Tuesday, November 13, 2012

Bind and Purfle

Gluing the binding and purfling
I guess it's a good sign when I have three blog posts in four weeks. (Well, it's a good sign for me, at least. Those who are compelled to read it may well feel differently). In any event, it's a sign that thing are moving right along. The progress continues at a solid pace, and the only thing I see slowing it down in the near future is the fact that I'll be missing class next week for the Thanksgiving holiday. I had hoped to be at a point that I could take it with me and work on it over vacations, but it looks like that probably won't happen. I'll find out tonight, when I go to class to continue what I started last week.

I made good progress on the binding and purfling last week, managing to get half of the back done. I'll work on the rest tonight and my hope is that I'll finish the rest, but I think it's a long shot. The job isn't particularly difficult, although it's a bit tougher than the job was on my flat top because of the materials. The arch top has maple binding, as opposed to the flat top, which used walnut. The maple is much, much stiffer, so it takes a little extra care to get it to conform to the shape of the guitar without breaking it. So it's necessary to occasionally use the bending iron to adjust the shape as you go. The walnut binding was soft enough that it would conform to the shape without any help. As I said, it's not a particularly difficult job; it just takes a little longer.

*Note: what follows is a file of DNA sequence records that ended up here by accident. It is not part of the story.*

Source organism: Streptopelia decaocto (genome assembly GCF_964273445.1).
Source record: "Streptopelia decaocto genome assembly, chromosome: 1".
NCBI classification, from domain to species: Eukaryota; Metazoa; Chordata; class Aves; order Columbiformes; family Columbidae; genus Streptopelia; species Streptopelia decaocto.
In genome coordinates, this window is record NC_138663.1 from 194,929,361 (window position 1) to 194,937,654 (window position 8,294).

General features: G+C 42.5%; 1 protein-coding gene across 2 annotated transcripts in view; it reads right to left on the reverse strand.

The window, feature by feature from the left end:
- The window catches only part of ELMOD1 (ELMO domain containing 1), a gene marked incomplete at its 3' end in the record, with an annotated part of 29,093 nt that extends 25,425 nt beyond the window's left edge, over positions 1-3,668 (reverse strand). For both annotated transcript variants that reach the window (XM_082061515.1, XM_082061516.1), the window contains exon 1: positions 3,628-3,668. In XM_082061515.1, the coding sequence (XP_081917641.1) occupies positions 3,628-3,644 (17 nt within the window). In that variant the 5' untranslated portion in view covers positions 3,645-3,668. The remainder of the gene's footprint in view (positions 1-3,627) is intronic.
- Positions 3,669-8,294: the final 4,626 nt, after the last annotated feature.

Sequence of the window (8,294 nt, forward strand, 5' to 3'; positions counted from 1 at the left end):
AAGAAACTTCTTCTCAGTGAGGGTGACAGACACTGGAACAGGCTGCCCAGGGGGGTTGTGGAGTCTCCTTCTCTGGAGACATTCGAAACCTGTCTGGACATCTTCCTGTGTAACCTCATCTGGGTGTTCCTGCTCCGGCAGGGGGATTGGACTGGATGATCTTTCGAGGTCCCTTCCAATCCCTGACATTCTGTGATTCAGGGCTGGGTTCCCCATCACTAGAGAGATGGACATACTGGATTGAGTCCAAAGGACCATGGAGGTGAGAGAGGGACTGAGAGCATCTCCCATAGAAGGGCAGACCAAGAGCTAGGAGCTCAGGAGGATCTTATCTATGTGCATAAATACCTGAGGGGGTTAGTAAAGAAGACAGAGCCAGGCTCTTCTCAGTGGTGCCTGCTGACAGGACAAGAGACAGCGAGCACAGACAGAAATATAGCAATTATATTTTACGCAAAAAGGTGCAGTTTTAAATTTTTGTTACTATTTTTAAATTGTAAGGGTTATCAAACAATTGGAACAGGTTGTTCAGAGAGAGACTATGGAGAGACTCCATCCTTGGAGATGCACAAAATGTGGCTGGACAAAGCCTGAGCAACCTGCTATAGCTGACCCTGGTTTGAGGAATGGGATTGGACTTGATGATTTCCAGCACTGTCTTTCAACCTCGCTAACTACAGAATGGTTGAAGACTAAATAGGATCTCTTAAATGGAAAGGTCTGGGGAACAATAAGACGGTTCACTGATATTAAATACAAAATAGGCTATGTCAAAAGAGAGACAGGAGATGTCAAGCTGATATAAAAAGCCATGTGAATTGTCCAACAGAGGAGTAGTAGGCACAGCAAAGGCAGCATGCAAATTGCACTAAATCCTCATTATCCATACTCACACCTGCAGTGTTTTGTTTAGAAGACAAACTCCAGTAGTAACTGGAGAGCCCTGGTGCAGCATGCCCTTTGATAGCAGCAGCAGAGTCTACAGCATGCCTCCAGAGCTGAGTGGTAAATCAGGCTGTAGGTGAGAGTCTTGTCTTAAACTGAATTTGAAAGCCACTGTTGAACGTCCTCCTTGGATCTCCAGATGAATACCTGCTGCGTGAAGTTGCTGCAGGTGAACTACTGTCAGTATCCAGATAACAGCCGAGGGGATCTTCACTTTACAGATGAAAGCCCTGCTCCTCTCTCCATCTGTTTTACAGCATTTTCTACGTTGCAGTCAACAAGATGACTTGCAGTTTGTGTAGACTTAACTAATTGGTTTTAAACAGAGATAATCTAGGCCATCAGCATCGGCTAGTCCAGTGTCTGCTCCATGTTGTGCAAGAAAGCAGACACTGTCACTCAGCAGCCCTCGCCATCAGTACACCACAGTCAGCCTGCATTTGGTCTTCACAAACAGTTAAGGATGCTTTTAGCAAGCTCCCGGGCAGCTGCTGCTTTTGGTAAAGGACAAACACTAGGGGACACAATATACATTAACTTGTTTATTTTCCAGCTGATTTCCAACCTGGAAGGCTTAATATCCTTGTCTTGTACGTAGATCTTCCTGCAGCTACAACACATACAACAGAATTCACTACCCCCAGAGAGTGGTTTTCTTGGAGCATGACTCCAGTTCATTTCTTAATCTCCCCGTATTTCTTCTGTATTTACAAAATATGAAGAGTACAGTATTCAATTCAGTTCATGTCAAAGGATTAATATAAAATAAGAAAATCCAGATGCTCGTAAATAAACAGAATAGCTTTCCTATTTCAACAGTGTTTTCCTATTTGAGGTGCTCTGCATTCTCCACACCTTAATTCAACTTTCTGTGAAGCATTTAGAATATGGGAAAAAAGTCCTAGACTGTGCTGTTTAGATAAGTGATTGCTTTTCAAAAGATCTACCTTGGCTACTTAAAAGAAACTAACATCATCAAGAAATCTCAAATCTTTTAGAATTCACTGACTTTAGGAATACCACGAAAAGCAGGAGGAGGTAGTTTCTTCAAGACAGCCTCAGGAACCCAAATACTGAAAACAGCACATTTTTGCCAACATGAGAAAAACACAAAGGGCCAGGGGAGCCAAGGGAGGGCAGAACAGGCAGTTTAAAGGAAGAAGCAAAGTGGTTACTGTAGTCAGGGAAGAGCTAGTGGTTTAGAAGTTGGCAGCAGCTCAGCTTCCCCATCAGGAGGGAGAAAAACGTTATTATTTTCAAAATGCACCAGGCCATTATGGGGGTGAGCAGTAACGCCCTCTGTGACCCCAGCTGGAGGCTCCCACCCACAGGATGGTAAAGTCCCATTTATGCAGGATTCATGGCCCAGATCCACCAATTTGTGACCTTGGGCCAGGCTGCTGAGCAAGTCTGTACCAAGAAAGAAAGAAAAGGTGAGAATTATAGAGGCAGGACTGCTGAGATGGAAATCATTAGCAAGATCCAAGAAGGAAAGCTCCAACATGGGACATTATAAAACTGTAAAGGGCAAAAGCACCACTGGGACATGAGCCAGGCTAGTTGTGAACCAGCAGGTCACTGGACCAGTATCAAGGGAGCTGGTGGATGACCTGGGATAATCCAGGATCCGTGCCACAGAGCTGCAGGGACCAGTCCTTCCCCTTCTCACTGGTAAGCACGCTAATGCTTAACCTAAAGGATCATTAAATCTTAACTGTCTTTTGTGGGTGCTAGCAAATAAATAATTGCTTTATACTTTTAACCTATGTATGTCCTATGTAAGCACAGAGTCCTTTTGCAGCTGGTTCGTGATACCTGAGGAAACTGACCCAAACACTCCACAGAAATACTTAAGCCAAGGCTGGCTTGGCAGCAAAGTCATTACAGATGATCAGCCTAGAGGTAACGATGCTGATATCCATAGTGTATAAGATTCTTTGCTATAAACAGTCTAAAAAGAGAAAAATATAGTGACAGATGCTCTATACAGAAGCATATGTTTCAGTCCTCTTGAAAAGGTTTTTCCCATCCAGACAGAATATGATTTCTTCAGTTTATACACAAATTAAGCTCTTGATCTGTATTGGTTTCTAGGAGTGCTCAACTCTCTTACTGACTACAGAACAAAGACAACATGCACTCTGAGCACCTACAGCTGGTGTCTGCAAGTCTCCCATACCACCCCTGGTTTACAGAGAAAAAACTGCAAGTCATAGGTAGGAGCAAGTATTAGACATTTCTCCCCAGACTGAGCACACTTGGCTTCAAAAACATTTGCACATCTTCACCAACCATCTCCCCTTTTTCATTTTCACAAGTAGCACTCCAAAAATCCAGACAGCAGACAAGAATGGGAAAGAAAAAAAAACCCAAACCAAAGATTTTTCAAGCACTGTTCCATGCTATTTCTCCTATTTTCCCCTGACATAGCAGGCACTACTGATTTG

But so far it looks great. The first job last week was cutting the miter where the purfling that goes around the top meets the purfling in the end graft so that it makes a clean angle. This requires a very small cut of great precision with no second chance, so it's a bit nerve wracking. Fortunately, the first one went well. We'll see how the rest turn out tonight. Either way, getting the binding and purfling installed will be a big step. Once it's glued, then trimmed and sanded, the box will be essentially finished, except for sanding (which is a very big exception) and installing the bridge and tailpiece. Then it will be on to the neck.

I also had a revelation that gave me hope that I'll be able to finish sooner than I thought I might. I was reminded that the process of lacquering should go much faster on this guitar than it did on the last one. The reason for it is that the process of lacquering the flat top involved spraying a coat of lacquer, allowing it to dry, then sanding it down so that the lacquer residue would fill the porous parts of the rosewood. But since we're using maple, which isn't nearly as porous, the filling is unnecessary. The process on the flat top took more than two months, so I'm hopeful I can save quite a bit of time.

It's always dangerous to predict you're going to save time building a guitar, and experience tells me I'm crazy to even mention it. But a guy can dream, can't he?

Regardless of when I finish, I'm content with my progress at this particular moment in time. So I'll just keep moving on and hoping for the best. But I can't deny that I'm starting to get that feeling. I'm not anywhere close to being finished, but I definitely get the sense I'm now on the downhill side, and that's a very good thing.

To close, here are before and after pictures of the installation of the binding and purfling. In the photo at left you can see two ledges. The one on the inside holds a strip of purfling, which consists of three thinner strips glued together (dark, light, dark). The outside ledge holds the binding, which is made of maple, to which a second strip of purfling is glued. So the result is a strip of binding sandwiched between a strip of purfling on the side and a strip of purfling on the back (or top, as the case may be).